Wednesday, October 7, 2009

Cushing shines in excellent segment of anthology film 'Asylum'

Asylum (1972)
Starring: Robert Powell, Partrick Magee, Herbert Lom, Barry Morse, Barbara Parkins, Britt Ekland, Charlotte Rampling and Peter Cushing
Director: Roy Ward Baker
Rating: Seven of Ten Stars

Dr. Martin (Powell) is charged with a most unusual final test before being hired for a position at an insane asylum: He must interview several inmates and deduce which of them is the former director of the facility.

"Asylum" is another of those very excellent horror anthology films from the '60s and '70s. This one uses Dr. Martin's final employment test as its framing story (although, in this film, the frame is itself a little twist-ending horror tale that) and the interviews with four of the inmates are the short horrors we are treated to.

First up, we have what is probably the weakest of the bunch... a story where a murdered wife who reanimates to take revenge on her husband and is lover (Parkins), despite having been dismembered and neatly wrapped in a number of individual packages. Athough predictable and goofy, the images of the writhing packages and the capper to the story as it ends and gives way to the frame more than make up for the weak story.

Second, there's the story of a desperately broke tailor (Morse) who receives a most unusual commission from a greiving father (Cushing), and in the end, we learn the lesson that tailor shops and occultism should be kept seperate. This tale is a bit slow-moving, but its beautifully shot, and Morse and Cushing both give excellent performances.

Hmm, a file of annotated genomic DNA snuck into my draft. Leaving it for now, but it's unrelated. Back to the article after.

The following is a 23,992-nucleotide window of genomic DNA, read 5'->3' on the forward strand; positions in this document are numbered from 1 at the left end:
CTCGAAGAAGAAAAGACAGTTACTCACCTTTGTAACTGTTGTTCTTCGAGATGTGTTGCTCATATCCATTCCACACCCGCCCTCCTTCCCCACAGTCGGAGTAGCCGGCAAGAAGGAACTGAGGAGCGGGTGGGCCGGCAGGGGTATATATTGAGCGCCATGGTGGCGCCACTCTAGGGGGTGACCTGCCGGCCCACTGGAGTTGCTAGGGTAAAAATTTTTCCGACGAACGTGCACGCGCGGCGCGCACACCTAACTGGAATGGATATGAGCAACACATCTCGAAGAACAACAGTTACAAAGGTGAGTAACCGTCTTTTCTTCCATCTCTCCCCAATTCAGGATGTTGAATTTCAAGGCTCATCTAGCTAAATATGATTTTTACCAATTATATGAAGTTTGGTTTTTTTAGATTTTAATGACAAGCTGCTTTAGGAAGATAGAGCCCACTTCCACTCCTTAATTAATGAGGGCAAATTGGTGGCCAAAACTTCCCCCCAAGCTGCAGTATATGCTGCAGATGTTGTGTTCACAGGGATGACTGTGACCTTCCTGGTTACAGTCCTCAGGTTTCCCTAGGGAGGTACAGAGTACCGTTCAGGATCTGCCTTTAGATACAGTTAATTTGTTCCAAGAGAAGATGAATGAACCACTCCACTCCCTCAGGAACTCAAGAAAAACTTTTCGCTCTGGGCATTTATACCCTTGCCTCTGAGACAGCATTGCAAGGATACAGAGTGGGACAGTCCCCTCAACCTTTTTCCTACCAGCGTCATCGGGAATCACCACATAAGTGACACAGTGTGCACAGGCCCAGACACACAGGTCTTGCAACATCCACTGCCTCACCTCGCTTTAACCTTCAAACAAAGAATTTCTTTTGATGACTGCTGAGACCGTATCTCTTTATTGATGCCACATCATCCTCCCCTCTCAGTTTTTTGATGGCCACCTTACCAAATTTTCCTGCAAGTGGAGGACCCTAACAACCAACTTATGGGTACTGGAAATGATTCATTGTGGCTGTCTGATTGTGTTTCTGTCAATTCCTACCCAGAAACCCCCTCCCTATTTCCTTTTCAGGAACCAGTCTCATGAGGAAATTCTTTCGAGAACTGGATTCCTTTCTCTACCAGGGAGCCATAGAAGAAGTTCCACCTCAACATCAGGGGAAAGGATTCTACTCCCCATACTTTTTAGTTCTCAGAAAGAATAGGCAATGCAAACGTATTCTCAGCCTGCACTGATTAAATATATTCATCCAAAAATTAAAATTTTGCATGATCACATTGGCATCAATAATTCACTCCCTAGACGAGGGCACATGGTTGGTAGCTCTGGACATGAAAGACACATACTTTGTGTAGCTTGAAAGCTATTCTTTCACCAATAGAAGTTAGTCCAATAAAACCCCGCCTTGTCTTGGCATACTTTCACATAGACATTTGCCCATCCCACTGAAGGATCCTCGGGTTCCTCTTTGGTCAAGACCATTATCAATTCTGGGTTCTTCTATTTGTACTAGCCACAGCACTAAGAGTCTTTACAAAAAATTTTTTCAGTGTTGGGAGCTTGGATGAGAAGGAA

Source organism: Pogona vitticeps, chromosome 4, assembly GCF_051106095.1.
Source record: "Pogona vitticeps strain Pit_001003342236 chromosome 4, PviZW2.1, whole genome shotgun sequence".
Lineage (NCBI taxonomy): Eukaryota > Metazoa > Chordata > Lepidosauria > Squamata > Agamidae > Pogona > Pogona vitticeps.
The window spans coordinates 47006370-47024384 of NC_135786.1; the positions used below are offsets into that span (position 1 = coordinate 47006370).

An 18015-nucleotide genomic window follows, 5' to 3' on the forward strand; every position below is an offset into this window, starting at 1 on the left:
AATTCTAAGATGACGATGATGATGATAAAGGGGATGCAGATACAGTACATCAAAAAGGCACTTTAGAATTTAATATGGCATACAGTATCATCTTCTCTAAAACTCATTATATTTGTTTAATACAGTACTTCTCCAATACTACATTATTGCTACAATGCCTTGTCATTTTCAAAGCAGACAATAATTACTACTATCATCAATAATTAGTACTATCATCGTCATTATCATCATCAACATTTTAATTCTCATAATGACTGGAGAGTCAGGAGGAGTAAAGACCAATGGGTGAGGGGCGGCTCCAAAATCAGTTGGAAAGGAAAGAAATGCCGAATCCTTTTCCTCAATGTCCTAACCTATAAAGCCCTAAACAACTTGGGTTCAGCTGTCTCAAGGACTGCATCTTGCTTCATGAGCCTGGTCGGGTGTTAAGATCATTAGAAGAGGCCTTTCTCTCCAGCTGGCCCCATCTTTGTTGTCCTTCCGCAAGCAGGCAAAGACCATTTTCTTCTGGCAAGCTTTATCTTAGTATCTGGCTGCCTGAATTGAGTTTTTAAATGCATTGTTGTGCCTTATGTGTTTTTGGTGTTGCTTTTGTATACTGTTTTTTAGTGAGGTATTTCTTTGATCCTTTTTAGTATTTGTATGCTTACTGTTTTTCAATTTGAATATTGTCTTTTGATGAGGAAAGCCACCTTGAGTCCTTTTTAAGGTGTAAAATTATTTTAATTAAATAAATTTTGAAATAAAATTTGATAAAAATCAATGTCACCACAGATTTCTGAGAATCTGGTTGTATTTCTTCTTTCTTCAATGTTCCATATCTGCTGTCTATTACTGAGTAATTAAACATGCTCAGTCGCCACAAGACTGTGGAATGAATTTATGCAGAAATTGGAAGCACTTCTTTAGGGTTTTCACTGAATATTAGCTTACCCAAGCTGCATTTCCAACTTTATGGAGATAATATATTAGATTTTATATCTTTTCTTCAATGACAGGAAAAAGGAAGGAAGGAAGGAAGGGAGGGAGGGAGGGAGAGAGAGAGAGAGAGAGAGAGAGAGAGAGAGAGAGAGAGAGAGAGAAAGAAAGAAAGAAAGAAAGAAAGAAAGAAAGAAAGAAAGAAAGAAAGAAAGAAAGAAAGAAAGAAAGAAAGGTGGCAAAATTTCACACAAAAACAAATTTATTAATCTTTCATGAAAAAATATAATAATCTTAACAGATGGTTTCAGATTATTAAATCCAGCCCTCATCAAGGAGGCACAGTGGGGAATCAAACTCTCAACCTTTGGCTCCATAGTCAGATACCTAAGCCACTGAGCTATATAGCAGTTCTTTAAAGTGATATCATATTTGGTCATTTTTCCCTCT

Third, we have the story of Barbara (Rampling) who, after being released from an insane asylum, promptly murders her brother and nurse. Barbara blames the evil Lucy (Ekland) for committing the crime and framing her, but is reality being filtered through the mind of a mad woman? This story is pretty basic and it works first and foremost due to the great performance of Ekland.

Finally, we have the tale of Dr. Byron (Lom), a medical man who has come to believe he can transfer his mind into dolls that he creates. Unlike the other three, this story is not a flashback, but instead takes place in the present and within the asylum walls. It is the most clever and surprising of the bunch, and the way it merges with the framing story is particularly horrific and grand. It's a great closer to a fine collection of stories.

To make this package even better, the film features some nice camera work and a great music score (that is especially effective in the Rampling/Ekland sequence).

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